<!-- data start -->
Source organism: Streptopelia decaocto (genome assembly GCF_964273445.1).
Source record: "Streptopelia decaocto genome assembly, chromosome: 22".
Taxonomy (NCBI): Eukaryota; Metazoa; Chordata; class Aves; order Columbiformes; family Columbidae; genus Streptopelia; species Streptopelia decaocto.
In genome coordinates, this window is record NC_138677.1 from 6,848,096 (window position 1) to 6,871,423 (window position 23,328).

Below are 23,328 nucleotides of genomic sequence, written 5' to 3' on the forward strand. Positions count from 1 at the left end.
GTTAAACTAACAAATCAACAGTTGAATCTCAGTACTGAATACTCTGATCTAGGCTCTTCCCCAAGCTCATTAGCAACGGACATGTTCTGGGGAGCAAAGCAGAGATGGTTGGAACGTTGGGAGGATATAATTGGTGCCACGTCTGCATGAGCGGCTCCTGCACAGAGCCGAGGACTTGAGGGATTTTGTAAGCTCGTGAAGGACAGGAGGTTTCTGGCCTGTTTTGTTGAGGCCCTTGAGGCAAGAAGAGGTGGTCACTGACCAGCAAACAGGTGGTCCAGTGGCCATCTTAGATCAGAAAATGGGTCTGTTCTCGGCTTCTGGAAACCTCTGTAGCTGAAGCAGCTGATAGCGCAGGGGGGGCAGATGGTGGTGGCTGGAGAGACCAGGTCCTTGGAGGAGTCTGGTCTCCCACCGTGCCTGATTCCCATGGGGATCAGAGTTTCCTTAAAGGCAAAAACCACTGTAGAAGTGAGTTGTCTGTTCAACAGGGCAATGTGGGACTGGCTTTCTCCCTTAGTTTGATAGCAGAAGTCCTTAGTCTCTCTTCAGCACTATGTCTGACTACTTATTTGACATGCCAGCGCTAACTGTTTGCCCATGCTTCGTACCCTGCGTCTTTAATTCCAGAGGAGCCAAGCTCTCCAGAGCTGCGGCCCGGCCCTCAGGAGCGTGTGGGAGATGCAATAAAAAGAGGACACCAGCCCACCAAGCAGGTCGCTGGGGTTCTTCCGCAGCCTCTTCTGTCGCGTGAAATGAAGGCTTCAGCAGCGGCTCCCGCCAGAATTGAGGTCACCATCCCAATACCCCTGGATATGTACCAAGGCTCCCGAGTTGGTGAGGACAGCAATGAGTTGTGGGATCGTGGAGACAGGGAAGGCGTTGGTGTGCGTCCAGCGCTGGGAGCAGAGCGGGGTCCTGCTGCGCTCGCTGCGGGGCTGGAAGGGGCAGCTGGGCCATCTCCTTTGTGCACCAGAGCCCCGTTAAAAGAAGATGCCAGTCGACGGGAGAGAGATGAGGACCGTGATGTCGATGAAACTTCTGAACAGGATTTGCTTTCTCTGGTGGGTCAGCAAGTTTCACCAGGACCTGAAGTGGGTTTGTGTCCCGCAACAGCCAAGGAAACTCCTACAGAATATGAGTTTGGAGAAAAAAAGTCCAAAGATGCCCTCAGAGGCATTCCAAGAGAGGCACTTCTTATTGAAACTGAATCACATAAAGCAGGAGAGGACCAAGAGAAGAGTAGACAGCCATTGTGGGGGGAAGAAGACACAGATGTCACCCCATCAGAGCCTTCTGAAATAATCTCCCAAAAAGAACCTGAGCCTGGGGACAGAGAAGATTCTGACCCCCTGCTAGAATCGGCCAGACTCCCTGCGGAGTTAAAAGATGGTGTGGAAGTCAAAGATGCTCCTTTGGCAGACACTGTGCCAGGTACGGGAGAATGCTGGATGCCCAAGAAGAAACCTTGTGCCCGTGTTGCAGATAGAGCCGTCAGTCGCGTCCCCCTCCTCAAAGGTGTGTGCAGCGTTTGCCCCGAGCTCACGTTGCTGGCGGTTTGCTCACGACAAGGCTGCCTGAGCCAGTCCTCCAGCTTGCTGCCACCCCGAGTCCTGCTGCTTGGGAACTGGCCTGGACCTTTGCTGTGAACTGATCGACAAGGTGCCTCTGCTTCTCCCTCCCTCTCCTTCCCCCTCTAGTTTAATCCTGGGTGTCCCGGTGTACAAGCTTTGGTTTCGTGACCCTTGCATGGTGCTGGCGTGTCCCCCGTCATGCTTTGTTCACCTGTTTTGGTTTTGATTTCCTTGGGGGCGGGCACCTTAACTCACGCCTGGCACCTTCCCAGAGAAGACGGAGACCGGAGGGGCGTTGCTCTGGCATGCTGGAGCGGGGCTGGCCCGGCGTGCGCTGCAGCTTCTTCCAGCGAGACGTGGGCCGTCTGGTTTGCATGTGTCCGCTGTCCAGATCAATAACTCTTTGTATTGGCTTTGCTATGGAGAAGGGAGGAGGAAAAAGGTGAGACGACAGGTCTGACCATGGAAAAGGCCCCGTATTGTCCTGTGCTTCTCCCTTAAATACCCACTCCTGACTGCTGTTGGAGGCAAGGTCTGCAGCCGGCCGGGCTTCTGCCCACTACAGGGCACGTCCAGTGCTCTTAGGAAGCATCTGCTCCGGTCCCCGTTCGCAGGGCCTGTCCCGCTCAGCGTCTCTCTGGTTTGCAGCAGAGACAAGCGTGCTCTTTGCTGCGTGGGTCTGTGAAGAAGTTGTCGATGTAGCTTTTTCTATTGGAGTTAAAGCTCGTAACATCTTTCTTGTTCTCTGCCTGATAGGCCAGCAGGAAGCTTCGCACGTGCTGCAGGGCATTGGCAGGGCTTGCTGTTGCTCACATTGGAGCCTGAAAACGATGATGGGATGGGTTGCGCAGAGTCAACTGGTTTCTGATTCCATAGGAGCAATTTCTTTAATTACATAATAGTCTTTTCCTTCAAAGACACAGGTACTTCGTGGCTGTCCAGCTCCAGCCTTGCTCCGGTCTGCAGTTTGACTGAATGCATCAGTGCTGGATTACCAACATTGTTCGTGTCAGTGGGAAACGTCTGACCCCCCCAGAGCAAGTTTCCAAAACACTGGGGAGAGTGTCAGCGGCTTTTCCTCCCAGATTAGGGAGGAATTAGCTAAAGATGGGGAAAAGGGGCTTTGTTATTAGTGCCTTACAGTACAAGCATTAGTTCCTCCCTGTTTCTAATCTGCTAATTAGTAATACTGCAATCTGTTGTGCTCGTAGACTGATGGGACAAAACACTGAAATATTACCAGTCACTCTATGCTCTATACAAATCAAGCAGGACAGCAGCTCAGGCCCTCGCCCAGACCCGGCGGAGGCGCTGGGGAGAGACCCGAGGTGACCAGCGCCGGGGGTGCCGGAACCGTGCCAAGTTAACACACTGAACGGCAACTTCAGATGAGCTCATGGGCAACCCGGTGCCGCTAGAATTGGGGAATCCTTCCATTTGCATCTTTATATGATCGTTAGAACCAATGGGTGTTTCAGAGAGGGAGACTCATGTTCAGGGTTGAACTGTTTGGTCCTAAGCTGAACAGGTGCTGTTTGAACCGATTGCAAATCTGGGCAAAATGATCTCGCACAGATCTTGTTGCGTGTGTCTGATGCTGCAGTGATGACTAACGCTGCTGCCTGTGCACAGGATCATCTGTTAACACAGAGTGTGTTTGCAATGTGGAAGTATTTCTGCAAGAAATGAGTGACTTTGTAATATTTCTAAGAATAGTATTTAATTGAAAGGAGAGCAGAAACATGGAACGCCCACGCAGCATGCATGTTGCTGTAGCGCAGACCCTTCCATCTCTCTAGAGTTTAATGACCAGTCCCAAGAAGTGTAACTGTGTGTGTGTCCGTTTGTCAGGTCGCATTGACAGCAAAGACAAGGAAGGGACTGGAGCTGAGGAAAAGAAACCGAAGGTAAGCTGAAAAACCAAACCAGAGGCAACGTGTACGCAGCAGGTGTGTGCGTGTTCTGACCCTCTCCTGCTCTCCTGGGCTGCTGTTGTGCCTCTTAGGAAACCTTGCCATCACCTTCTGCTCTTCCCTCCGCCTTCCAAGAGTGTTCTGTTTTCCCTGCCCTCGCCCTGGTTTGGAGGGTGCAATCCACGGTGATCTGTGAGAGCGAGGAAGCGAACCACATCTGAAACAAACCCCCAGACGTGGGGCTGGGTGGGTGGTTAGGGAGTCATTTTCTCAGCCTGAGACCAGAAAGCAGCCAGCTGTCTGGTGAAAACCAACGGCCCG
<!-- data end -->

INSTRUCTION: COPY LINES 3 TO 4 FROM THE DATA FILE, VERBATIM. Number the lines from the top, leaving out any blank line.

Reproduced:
Taxonomy (NCBI): Eukaryota; Metazoa; Chordata; class Aves; order Columbiformes; family Columbidae; genus Streptopelia; species Streptopelia decaocto.
In genome coordinates, this window is record NC_138677.1 from 6,848,096 (window position 1) to 6,871,423 (window position 23,328).